Kuchinad says, “The opportunity for new platforms is less about taking away volumes from other platforms and dealers and more about allowing a greater volume of trades to happen.”
Despite the diversity of fee structures available today, certain practices may become less viable in the future. Charging on a per-ticket basis, for example, makes it difficult to increase revenue when trading volume is low, while an individual user charge could become less sustainable as sell-side headcount falls.
For many platforms, however, building support among a community of like-minded participants is likely to be a greater priority at this stage than turning a profit and growing revenue immediately.
“All-to-all platforms may need to keep their commercial models fairly flexible initially, so that they can vary the way in which they levy trading fees on their users in the future as a means of incentivising them to do more volume when the business model is properly scaled, in terms of the number of users and sizeable enough trading volumes to justify growth and, subsequently, higher trading fees,” says Russell Dinnage, lead consultant at GreySpark Partners.
It may be early days, but industry surveys certainly indicate a growing appetite to explore alternative trading venues. Price improvement, access to new liquidity providers and an interest in all-to-all trading were all widely cited by respondents to a Greenwich Associates study in late 2015 as key criteria in selecting a bond trading platform.
“Platform fees tend to be a fraction of the bid/offer charged by market-makers, so protocols that increase competition tend to provide far greater savings than the platform fees,” says Kuchinad. “For example, one electronic platform claims all-to-all trading saves approximately five basis points in yield vs. traditional customer-to-dealer protocols.”
Incumbents can also tap the need to change protocols. MarketAxess, for example, has built a strong position in US investment grade and high yield corporate bonds through its Open Trading offering, launched in 2013. Volume hit a record $37 billion in the first quarter of 2016, up from $18 billion in the first quarter of 2015. The number of liquidity providers grew from 346 to 527 firms during that time.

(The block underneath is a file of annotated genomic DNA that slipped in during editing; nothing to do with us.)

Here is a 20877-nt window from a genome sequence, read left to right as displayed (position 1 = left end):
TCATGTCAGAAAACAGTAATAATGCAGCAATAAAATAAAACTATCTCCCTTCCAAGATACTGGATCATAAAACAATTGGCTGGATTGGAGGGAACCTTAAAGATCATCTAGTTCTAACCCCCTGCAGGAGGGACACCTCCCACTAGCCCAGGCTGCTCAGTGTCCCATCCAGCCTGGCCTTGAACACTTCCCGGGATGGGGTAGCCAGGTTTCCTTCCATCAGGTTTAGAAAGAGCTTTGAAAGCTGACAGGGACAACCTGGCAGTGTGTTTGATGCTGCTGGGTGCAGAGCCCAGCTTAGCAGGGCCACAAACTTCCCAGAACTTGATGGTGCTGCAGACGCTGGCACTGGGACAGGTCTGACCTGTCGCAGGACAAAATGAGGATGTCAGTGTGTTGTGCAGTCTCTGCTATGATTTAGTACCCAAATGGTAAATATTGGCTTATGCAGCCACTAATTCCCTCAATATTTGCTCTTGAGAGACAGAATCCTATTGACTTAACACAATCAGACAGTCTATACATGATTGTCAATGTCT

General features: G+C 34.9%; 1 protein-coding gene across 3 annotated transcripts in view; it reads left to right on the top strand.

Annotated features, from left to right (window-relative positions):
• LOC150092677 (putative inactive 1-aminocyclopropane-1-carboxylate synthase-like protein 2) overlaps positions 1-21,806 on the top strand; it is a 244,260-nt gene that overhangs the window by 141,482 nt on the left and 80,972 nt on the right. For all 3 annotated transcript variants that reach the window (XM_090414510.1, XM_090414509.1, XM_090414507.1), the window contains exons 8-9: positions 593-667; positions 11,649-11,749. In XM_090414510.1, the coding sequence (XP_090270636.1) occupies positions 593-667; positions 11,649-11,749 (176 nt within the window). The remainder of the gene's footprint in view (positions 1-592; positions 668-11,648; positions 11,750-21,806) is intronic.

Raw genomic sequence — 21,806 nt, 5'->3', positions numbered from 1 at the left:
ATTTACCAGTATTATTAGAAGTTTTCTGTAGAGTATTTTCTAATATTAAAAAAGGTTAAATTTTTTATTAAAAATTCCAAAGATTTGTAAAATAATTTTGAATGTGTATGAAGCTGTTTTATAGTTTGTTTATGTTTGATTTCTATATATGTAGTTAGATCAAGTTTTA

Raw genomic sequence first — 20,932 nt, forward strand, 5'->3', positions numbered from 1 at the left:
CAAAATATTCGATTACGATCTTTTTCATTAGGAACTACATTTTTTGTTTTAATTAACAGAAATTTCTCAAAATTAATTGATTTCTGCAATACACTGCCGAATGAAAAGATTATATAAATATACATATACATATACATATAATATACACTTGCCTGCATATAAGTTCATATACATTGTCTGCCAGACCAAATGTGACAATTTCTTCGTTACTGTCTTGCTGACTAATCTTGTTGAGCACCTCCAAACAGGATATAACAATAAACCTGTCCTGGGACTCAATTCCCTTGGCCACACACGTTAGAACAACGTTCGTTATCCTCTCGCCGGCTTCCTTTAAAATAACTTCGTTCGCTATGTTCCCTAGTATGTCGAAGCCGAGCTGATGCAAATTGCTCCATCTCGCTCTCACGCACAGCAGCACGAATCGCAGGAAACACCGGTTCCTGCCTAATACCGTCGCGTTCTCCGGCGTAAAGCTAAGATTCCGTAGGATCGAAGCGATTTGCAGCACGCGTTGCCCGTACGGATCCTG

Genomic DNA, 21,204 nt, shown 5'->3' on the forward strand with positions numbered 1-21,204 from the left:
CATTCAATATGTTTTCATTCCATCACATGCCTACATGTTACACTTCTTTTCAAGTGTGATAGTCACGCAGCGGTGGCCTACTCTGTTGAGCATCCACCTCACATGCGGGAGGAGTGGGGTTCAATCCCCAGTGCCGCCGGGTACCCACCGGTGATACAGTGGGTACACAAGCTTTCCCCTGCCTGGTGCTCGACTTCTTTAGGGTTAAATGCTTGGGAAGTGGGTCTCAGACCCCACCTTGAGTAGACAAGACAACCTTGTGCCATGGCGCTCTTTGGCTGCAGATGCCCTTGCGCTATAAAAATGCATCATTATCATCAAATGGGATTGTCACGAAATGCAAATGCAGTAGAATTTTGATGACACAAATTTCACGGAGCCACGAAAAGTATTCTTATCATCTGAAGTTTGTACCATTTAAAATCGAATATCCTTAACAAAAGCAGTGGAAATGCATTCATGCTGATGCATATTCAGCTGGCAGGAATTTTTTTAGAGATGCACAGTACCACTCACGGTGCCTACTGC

“Where there has been success on the newer platforms, it seems that the liquidity is additive, rather than taking market share away from MarketAxess and the other incumbents. New entrants are plugging directly into buy-side desktops and driving trading that may not otherwise have taken place,” says Kevin McPartland, head of research for market structure and technology at Greenwich Associates.
New platforms are making inroads. Liquidnet’s equities platform has roughly $80 billion of global liquidity and achieves a match rate of around 20% each day, while its fixed income platform, launched in October 2015, is currently achieving around $8 billion a day and targeting a 5% match rate – a level it expects to reach in the future as more members join.
“Liquidity is more fragmented in fixed income, so our match rate will be lower than in equities, but this will increase as our membership grows. We are working closely with individual firms and technology vendors to integrate with buy-side order management systems. This is key to growing liquidity and improving user experience,” says Mark Pumfrey, head of Europe, the Middle East and Africa at Liquidnet.
UBS Bond Port proved highly popular with buy-side traders in The DESK’s ‘Trading Intentions Survey 2016’ having been relatively unnoticed in 2015, and its low cost for users is said to be a big part of the attraction. Long-term viability is likely to be determined not only by the popularity of particular trading protocols and commercial models with end users, but also by the level of investment platforms are willing to make in connectivity to existing trading infrastructure.
“Building a new network is very difficult, both in terms of the underlying technology and the time it takes to build the essential connectivity into dealer and client platforms. Given the growing need to focus on regulatory projects, it seems that the window of investment in trading platforms is closing,” says Coltman.
However it is the capacity to make a difference to buy-side alpha-generating opportunities that Kuchinad believes will prove a platform’s value. “Transaction costs have a big impact on investing strategies. One client has told us that absent transaction costs, their portfolio model might suggest – for example – US$1 billion of trades to attain an optimally-allocated portfolio, but once transaction costs are factored in, the model only has US$200 million of trades that are still economically optimal.”